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Sabbath School Lessons on The Atonement and the Cross of Christ
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About the Author
Bruce N. Cameron, J.D.
is the author of these Sabbath School lesson study outlines. He is the Reed Larson Professor of Labor Law at Regent University School of Law. Professor Cameron has devoted his life to promoting the Gospel and defending believers. In addition to teaching at an overtly Christian law school, he continues his 37 year practice of law which is limited to the litigation of constitutional rights and religious freedom cases for employees. He holds an undergraduate degree from Andrews University and a Doctor of Law from Emory University School of Law.
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Lesson 8: Born of a Woman - Atonement and the Incarnation *
Introduction: We learned the last two weeks that Christianity is the
"thinking person's religion." What we did not discuss was how hard
we have to think! In one sense it is easy and logical to line up the
Old Testament system for removing sin with the life, death,
resurrection and heavenly ministry of Jesus. They just logically
fit. On the other hand, it is not so easy to understand how the
Creator God could demean Himself to become a human. Even the
mechanics of the "God born of a woman" to create a God/human are very
difficult to grasp. Let's give it a try by plunging into our Bible
- Virgin Mary
- Read Luke 1:26-28. Do you remember when you were engaged
to be married? How did you feel? (It was exciting. Not
only is romantic life a great feeling, but the
opportunities of life lay before you.)
- How would you like this greeting from God given to
you by Gabriel?
- Read Luke 1:29. How did Mary react to this greeting? Why
should she react as she did? (This was an astonishing
greeting for a young woman. Why should she deserve this?)
- Do you think Mary might have thought this was undue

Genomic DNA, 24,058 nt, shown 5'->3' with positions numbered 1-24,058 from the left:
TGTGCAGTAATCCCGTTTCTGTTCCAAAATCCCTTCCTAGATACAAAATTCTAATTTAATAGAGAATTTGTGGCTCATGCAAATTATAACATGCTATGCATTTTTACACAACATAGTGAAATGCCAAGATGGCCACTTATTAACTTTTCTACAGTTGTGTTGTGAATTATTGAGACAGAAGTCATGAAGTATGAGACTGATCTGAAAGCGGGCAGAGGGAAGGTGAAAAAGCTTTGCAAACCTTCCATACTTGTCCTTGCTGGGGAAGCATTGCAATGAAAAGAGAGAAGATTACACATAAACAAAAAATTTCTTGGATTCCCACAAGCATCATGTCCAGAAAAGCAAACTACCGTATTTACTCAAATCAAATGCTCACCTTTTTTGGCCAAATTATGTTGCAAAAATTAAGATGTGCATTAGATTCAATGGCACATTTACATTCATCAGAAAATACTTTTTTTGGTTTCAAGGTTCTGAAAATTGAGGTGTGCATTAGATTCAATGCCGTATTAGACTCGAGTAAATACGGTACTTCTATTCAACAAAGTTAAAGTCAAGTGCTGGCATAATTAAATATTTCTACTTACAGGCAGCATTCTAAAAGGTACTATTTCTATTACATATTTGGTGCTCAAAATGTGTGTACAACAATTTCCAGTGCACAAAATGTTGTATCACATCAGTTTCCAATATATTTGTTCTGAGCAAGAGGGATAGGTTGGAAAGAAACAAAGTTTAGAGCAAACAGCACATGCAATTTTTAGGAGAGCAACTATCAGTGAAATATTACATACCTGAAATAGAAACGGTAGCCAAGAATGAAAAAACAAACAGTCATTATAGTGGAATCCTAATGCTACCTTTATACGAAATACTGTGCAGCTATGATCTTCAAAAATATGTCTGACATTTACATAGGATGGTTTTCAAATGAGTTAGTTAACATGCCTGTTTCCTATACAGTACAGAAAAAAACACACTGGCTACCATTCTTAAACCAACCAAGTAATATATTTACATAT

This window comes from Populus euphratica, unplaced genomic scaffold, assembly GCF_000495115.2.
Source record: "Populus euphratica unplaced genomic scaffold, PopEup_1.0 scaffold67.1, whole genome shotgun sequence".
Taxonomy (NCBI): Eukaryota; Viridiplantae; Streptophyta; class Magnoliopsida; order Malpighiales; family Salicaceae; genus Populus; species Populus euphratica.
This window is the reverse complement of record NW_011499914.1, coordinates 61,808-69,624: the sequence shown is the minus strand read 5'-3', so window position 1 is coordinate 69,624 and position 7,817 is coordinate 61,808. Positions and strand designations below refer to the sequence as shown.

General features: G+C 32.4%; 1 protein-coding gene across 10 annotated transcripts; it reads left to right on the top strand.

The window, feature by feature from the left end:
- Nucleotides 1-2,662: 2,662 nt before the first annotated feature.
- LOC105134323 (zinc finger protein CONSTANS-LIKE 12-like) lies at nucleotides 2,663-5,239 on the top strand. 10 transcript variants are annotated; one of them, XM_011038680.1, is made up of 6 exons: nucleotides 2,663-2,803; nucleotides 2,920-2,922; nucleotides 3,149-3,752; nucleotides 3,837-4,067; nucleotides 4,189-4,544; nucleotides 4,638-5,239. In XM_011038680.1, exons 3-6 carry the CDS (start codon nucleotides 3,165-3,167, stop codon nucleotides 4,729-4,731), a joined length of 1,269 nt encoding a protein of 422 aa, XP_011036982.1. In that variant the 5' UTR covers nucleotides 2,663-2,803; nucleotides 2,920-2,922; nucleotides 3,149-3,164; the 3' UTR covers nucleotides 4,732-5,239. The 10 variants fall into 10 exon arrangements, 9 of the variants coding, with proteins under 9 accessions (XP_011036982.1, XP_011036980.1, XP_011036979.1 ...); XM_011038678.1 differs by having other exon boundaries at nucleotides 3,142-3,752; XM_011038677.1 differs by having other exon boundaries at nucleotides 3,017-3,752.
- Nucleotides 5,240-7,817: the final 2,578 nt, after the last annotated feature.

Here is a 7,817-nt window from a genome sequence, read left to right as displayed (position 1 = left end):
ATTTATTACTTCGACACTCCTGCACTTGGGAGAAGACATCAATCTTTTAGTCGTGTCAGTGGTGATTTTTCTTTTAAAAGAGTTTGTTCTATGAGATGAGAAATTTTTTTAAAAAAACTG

flattery and the angel wanted something from her?
- Was it flattery? (No! As we will see God the
Father is trusting Jesus to a human - and Mary
is the one He picked. This is no flattery.)
- Read Luke 1:30-34. Of all of the amazing things that
Gabriel says, which one catches the attention of Mary?
(She never got beyond his first point -the one about her
having a son even though she is not yet married.)
- Read Luke 1:35-37. Would this answer your question if you
- Do you understand the angel's explanation?
- What is the most important point made by Gabriel
which helps you to understand this? (Gabriel knows he
is saying something that is completely inconsistent
with human experience. He points out another miracle
(the pregnancy of Elizabeth) and says "Nothing is
impossible with God." You think this is unusual for
God? Imagine speaking the world into existence.)
- Let's go back and look more closely at the part of the
announcement that did not elicit questions from Mary
because she was still working on the first point. Re-read
Luke 1:31-33. What is being said about Jesus? Does it
clearly say that Jesus is God?
- Why does the text say "called the Son of God" instead
of "is the Son of God?" (Jesus' status will not
simply be declared by Gabriel, it will by
acknowledged by humans.)
- Read Romans 1:1-4. Why should humans call Jesus "the
Son of God?" (Not simply because of Old Testament
prophecies, not simply because of His usual
conception, His resurrection from the dead shows His
power. There are lots of reasons to call Jesus the
"Son of God.")
- Read Luke 1:38. How does Mary react to this astonishing
and unprecedented news? Bring yourself back to the memory
place where we started - how did you look at life when you
were engaged? How would this change your hopes, dreams and
plans? (Mary submits to God's will for her life. Any
wonder why God said such great things about her?)
- The God Man
- Based on this introduction, what would you call Jesus?
Half man, half God? (Read Colossians 2:9. The Bible tells
us that all of God lived in a human form. Jesus was fully
- Compare Hebrews 1:1-3 with Hebrews 5:7-10. Can you
reconcile these two descriptions of Jesus? One says Jesus
is the "radiance of God's glory and the exact
representation of His being" and the other says "He
learned obedience from what He suffered [and became]
perfect [and the source of our salvation]." (One sounds
completely like God and the other sounds completely like
humans. I think that is the right answer - Jesus was
fully God and fully human.)
- Read 1 Corinthians 15:45-47. Is there a logical link
between Adam and Jesus? (Read 1 Corinthians 15:48-49. The
Christian life demonstrates the link. We start out as
sinful humans (Adam)and we are resurrected to eternal life
- The Baptized Man
- Read Matthew 3:13-14. Who has the better argument here,
Jesus or John? (The obvious answer is "John." Why does